On this day: Kevin Gamble, Gene Stump born; Paul Westphal debut

Mary Raleigh
11/10/2023

On this day in Boston Celtics history, small forward Kevin Douglas Gamble was born in Springfield, Illinois in 1965. An alum of the University of Iowa, Gamble was taken with the 63rd overall pick (there were many more rounds to the draft in that era) of the 1987 NBA draft by the Portland Trail Blazers.

He played for that team briefly before spending time as a member of several teams in the Continental Basketball Association (CBA — an analog to today’s G League), the Philippine Basketball Association (PBA), and the World Basketball League (WBL), common destinations at that time for players not quite good enough for the NBA.

In December of 1988, Gamble got picked up by the Celtics to help cover for an injured Larry Bird and managed to parlay the opportunity into increasingly important roles, eventually becoming a starter by the 1990-91 season.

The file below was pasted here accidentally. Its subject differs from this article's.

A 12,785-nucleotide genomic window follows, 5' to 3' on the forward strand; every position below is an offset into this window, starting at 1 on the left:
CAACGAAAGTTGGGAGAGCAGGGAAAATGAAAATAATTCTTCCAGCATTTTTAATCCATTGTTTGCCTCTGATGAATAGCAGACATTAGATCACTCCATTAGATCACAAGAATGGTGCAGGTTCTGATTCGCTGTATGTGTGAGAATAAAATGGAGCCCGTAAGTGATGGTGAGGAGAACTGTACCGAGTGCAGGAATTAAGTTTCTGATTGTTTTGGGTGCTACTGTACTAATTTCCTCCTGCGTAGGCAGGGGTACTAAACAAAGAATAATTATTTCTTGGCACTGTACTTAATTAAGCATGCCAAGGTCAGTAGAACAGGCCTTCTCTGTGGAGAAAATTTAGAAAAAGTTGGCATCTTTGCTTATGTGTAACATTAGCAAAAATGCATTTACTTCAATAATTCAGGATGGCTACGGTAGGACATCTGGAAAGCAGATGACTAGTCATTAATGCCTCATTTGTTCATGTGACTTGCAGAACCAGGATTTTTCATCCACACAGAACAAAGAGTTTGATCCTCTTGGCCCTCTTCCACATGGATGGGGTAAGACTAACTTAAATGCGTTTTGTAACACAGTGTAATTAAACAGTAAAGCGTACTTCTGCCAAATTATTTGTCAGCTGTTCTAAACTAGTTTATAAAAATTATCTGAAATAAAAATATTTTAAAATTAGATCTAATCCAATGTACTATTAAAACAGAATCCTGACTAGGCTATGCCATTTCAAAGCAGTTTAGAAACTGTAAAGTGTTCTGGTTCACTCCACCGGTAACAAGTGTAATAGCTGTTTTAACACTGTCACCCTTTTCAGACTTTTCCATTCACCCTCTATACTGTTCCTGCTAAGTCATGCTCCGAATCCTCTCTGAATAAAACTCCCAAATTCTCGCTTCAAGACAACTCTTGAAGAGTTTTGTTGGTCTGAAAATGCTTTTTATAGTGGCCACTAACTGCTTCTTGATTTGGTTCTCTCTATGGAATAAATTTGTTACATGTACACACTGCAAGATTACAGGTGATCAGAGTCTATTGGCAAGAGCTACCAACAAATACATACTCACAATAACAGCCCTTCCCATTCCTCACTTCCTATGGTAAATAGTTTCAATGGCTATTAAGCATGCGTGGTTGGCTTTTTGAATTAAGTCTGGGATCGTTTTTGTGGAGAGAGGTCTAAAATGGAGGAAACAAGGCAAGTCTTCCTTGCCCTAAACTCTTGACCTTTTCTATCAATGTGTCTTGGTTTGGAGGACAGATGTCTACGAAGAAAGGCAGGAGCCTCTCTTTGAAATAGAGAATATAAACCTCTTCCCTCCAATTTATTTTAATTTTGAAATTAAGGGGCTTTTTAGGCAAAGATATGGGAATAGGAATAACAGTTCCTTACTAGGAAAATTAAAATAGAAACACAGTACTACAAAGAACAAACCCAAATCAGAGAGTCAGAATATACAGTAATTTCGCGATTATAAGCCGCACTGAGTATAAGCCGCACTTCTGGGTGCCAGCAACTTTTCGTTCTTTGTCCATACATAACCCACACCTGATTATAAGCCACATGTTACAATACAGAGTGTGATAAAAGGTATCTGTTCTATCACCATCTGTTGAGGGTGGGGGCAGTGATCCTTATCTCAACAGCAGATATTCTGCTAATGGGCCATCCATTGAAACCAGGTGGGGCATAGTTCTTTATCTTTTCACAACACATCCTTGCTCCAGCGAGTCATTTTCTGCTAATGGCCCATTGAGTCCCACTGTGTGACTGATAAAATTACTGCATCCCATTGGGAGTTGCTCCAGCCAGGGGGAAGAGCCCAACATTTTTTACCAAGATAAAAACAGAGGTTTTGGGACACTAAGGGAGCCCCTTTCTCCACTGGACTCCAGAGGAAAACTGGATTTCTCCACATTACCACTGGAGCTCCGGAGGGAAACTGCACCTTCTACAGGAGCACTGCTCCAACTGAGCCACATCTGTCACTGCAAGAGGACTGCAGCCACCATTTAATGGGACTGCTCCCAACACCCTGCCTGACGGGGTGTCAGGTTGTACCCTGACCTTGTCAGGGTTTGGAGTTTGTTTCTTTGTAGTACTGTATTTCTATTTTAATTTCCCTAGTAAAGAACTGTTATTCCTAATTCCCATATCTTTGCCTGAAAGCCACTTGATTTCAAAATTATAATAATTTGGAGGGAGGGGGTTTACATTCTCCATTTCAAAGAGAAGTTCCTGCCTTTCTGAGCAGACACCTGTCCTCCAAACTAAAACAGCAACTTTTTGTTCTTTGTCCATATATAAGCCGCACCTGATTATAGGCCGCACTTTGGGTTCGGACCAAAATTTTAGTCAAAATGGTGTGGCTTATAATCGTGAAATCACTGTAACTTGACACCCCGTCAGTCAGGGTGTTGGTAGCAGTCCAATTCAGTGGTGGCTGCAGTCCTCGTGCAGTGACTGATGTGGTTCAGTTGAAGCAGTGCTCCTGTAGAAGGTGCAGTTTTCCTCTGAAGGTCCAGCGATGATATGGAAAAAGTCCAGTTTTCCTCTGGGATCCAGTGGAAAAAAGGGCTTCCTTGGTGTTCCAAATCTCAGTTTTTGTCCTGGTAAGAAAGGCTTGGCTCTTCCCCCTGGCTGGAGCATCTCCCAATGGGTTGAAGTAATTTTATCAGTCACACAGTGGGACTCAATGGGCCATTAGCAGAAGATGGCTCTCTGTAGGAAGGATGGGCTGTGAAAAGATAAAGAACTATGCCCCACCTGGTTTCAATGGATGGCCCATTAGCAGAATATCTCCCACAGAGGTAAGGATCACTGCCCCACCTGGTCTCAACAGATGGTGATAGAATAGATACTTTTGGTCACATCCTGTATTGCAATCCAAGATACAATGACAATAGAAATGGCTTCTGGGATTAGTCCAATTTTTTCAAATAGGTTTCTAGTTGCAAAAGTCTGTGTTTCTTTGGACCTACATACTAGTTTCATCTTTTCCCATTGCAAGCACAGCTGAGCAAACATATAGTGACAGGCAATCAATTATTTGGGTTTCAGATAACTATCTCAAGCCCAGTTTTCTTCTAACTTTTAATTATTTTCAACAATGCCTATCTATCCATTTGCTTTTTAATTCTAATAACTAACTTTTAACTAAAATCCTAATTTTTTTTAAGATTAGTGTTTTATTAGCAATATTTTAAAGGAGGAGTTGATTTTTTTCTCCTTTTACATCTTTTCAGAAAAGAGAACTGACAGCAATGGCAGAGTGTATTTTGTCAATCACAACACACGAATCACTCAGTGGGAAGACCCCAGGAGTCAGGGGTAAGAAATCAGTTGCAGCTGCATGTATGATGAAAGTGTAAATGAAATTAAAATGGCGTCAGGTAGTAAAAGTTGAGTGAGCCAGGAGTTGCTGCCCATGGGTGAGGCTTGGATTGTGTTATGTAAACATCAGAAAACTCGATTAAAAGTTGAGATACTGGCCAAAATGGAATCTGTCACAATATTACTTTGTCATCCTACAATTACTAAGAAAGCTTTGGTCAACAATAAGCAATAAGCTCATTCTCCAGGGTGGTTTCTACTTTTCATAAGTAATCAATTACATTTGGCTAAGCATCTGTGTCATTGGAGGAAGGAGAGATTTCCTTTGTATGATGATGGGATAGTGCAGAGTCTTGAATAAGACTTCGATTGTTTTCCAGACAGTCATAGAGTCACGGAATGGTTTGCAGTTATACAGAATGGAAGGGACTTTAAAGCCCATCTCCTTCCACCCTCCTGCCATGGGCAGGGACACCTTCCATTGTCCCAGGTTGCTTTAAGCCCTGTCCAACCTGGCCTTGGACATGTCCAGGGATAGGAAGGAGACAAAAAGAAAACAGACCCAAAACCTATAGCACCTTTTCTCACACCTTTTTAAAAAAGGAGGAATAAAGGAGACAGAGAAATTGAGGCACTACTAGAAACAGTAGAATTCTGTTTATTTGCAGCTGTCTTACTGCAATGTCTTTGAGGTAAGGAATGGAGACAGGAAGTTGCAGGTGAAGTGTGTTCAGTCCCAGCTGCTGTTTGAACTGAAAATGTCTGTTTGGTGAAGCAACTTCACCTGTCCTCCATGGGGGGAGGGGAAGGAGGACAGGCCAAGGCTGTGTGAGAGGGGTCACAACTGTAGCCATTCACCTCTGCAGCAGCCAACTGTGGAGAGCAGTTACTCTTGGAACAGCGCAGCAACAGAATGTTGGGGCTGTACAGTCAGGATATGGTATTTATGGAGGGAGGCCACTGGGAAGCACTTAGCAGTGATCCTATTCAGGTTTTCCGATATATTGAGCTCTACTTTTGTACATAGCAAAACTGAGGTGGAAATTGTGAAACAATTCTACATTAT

Ex-Boston forward Gene Stump was also born today, in 1923 in Chicago, Illinois.

An alum of DePaul, Stump was selected by the Celtics in their very first draft during their second season of existence, when they were still in the Basketball Association of America (BAA — a precursor league of the NBA) era.

The Chicagoan played 99 games for Boston over two seasons, recording 6.3 points per game (many common counting statistics were not yet recorded).

Manny Rubio-USA TODAY Sports

It is also the date that the Celtics dealt forward Bill Dinwiddie to the Milwaukee Bucks for draft assets in 1971.

The New Mexico Highlands University alum had been dealt from the (then) Cincinnati Royals (now, Sacramento Kings) to Boston for the rights to Bob Cousy in 1969.

He recorded an average of 4.9 points and 3.4 rebounds per game in the sole season (1970-71) he played for the Celtics, having sat out his first with the team due to a knee injury.

Manny Rubio-USA TODAY Sports

Finally, it is the day Celtics forward Paul Westphal made his debut with the team in a 121 – 108 win over the Detroit Pistons in 1972.

The USC product logged 2 points, a rebound, and 2 assists off the bench, hitting one of his 3 field goal attempts in a modest debut to a Hall of Fame career.

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